The proportion of companies that have put their staff on short-time hours rose to 28% in November, from 24.8% in October, according to the Munich-based Ifo economic institute.
Germany’s partial lockdown to try and combat the second, bigger wave of COVID-19 infections has meant restaurants, hotels, bars, as well as entertainment and sports venues have been closed for the entire month of November. The government agreed with the states to extend this shutdown until 20 December — and potentially January too.
Perhaps unsurprisingly, 91% of businesses in the hotel, travel agency and tour operator sectors that have put their staff on short-time hours. Nearly 72% of firms in the food-related sector are using the furlough scheme.
One bright spot was in the manufacturing sector, for example the car industry, where the number of workers on furlough decreased significantly in November.
Germany’s short-time hours, or Kurzarbeit, scheme normally means the government pays 60% of a worker’s salary to their employer. That amount increases to 70% if workers are on Kurzarbeit for more than four months, and around 80% after seven months.
Germany has seen coronavirus cases soar in the past two months to a total of 1.05 million this year. While the death toll from the virus, at a little over 16,000, remains lower than many other European Union countries, the nation’s intensive care units are getting worryingly full. In Berlin, three hospitals said over the weekend that their ICU’s were nearly at full capacity.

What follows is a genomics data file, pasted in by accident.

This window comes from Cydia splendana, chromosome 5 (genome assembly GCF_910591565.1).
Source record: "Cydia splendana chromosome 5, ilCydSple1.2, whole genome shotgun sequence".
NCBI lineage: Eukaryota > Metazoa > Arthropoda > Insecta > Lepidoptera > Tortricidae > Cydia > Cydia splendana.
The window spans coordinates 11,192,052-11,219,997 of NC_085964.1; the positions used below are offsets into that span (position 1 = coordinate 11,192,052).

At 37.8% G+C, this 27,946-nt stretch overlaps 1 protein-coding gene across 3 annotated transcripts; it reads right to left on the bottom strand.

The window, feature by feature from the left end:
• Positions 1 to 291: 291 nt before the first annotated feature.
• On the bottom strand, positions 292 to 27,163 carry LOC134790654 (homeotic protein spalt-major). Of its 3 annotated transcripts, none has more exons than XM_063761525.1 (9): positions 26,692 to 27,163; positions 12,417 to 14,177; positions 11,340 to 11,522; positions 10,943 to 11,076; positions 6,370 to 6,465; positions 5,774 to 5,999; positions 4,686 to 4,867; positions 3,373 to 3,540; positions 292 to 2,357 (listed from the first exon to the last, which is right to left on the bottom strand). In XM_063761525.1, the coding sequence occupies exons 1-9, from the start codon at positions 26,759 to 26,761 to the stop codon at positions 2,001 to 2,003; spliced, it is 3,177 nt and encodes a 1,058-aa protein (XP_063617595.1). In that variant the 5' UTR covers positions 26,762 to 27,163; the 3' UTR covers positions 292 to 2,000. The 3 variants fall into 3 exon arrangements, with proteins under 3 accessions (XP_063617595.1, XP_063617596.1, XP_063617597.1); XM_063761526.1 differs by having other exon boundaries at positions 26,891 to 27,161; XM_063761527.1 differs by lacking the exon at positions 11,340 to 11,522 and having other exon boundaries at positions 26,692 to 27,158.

The government agreed to an initial spend of €10bn (£8.9bn, $11.9bn) at the start of the partial November lockdown to cover losses for companies forced to close their doors, saying they would compensate them for up to 75% of lost revenue in the month — based on their revenue in the same month last year.
However, Merkel’s chief of staff Helge Braun told Handelsblatt in an interview published today (30 November) that this model of fiscal support had been an “ad hoc” measure and that “in the long run, revenue cannot be the central criterion” for how to support shuttered firms.
“We have to work out more targeted help by January,” Braun said. He said that the current compensation is costing the federal government about €15bn a month, adding that, "the state is not able to act indefinitely.”
Braun suggested that from January onwards, the government will offer bridging loans to companies instead.
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